Punjab deputy CM Sukhbir Singh Badal starts his ‘Marketing Punjab’ tour this week, targeting an investment of ` 10 lakh crore over two years. The state has identified health and biosciences as the two key areas in which investment will be sought from industrialists in Bengaluru, Mumbai, New Delhi, even Taiwan and possibly South Korea.
But any wooing plan must make sure - considering Punjab’s dodgy governance image - that it is willing to only facilitate and not coerce. To counter the perception of a laggard, the state must put its money on the table.
The first step that should be taken before Sukhbir takes that plane to Bengaluru, is to create a fund, named Punjab Investment Promotion Fund, with at least 10% of the expected concessions that the government intends to offer to the industrialists.
This will signal that it is serious about the offer and any committed-to proposals would be cleared by a designated time and through either the much-vaunted single-window clearance system or online.
Another incentive that must be given is creating a separate corpus for education and pledge that till the time the state’s abysmal education facilities look up, training costs for labour will be initially shared by the state in a fixed manner and then phased out.
After the deputy CM takes these steps, specific sectors can be put up for discussion, listing out the challenges and opportunities that the state offers. Textile manufacturing must figure high on the agenda now that cotton is gaining in popularity among farmers, the damage to the crop this year due to floods notwithstanding.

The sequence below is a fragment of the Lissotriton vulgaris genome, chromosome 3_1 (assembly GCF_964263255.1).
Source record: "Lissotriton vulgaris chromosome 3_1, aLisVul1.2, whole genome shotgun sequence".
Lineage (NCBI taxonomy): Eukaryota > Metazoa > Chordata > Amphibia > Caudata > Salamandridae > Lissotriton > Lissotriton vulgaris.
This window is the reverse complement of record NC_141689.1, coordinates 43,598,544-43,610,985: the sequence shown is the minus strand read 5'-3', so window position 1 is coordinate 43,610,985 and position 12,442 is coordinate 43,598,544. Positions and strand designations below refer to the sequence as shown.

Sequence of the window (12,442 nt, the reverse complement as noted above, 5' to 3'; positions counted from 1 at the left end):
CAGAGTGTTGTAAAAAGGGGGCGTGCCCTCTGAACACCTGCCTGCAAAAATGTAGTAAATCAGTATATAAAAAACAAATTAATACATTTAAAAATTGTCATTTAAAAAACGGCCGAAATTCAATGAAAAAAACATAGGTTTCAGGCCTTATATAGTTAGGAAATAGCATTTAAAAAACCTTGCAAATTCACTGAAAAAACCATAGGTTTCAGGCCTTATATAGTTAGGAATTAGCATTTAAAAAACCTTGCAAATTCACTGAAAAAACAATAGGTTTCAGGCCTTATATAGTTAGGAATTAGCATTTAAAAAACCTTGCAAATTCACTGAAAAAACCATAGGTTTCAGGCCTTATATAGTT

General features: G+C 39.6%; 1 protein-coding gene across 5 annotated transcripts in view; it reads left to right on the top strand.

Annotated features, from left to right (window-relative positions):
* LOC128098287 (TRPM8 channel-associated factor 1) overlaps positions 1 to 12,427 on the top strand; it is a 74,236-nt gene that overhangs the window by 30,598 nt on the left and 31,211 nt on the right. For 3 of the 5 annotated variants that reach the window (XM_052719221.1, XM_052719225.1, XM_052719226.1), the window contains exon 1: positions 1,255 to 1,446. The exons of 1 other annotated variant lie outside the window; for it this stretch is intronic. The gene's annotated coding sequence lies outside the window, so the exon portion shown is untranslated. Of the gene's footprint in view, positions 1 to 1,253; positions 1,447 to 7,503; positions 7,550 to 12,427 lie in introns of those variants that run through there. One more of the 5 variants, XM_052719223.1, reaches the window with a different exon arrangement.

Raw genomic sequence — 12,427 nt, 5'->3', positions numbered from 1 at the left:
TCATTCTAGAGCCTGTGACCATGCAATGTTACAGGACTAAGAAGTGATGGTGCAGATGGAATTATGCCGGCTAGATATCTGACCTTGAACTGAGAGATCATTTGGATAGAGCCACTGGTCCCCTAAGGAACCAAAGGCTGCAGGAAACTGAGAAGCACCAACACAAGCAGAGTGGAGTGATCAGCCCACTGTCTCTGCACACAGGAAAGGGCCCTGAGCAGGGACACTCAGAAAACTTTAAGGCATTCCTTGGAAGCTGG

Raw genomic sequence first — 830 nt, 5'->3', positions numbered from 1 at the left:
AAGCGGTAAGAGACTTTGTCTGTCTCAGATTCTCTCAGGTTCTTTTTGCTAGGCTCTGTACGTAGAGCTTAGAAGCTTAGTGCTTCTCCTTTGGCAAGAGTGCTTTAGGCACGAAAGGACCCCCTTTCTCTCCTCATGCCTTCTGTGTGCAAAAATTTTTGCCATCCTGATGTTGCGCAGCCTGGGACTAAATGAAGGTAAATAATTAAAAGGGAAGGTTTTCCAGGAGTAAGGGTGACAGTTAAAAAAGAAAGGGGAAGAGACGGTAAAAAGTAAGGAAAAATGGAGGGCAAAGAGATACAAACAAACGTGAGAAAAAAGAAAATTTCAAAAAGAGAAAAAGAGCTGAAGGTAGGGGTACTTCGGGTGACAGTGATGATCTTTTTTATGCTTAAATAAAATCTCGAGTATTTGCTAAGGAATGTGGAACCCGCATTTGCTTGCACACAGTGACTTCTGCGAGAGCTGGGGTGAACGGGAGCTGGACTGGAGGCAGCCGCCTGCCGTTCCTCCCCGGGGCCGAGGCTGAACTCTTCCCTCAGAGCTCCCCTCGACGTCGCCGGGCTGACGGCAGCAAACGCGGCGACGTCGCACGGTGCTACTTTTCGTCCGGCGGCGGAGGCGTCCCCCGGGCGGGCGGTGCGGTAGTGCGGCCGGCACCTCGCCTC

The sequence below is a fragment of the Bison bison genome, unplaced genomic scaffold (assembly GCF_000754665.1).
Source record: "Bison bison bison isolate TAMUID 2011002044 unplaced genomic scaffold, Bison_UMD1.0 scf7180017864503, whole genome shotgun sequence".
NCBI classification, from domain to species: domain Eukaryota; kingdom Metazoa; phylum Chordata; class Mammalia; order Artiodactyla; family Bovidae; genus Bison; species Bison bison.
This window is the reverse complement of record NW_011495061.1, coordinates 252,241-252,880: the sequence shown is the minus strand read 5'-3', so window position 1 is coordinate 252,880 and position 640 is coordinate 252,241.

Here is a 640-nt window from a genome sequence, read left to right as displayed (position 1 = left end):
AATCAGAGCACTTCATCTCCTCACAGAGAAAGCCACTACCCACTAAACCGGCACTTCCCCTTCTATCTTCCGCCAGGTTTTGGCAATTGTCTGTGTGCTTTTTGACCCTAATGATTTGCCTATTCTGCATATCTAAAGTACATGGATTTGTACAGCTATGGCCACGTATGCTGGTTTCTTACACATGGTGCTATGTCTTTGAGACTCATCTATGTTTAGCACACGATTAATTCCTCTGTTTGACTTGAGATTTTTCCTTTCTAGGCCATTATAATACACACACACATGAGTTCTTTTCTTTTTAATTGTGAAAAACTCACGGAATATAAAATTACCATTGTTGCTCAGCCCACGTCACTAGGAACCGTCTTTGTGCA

Armed with what he has termed the ‘Earn Your Incentive’ industrial plan launched in June, Sukhbir has two things that he can perhaps promise with any degree of conviction - a power-surplus state and an assured supply of agri-raw material. However, it is not clear if he has chalked out a strategy and spoken to farmers about it. What should be his marketing strategy to get the big-ticket investments? The state has to pitch itself as an ideal destination for manufacturing auto ancillary units, especially tractors. Tractors were the one vehicle segment that acted as a bulwark, even as automobile sales have kept falling over the past two years.
Solar power is an exciting option in the SME segment with large employment potential. So is the setting up of a petrochemical hub near Bathinda.
>Building new vertical cities, actual nervecentres adjoining a rural-urban continuum, must figure prominently in the discussions so that migration to urban areas is curbed to an extent and jobs are created en masse.
The purported focus of the wooing exercise on health and biosciences is difficult to explain. It may be because the investments that these sectors make require less land. Availability of a relatively larger pool of talented people in these fields could also have weighed in.
The major challenge of land remains. The government will have to find its unused land and make it available for industrial use and facilitate acquisition.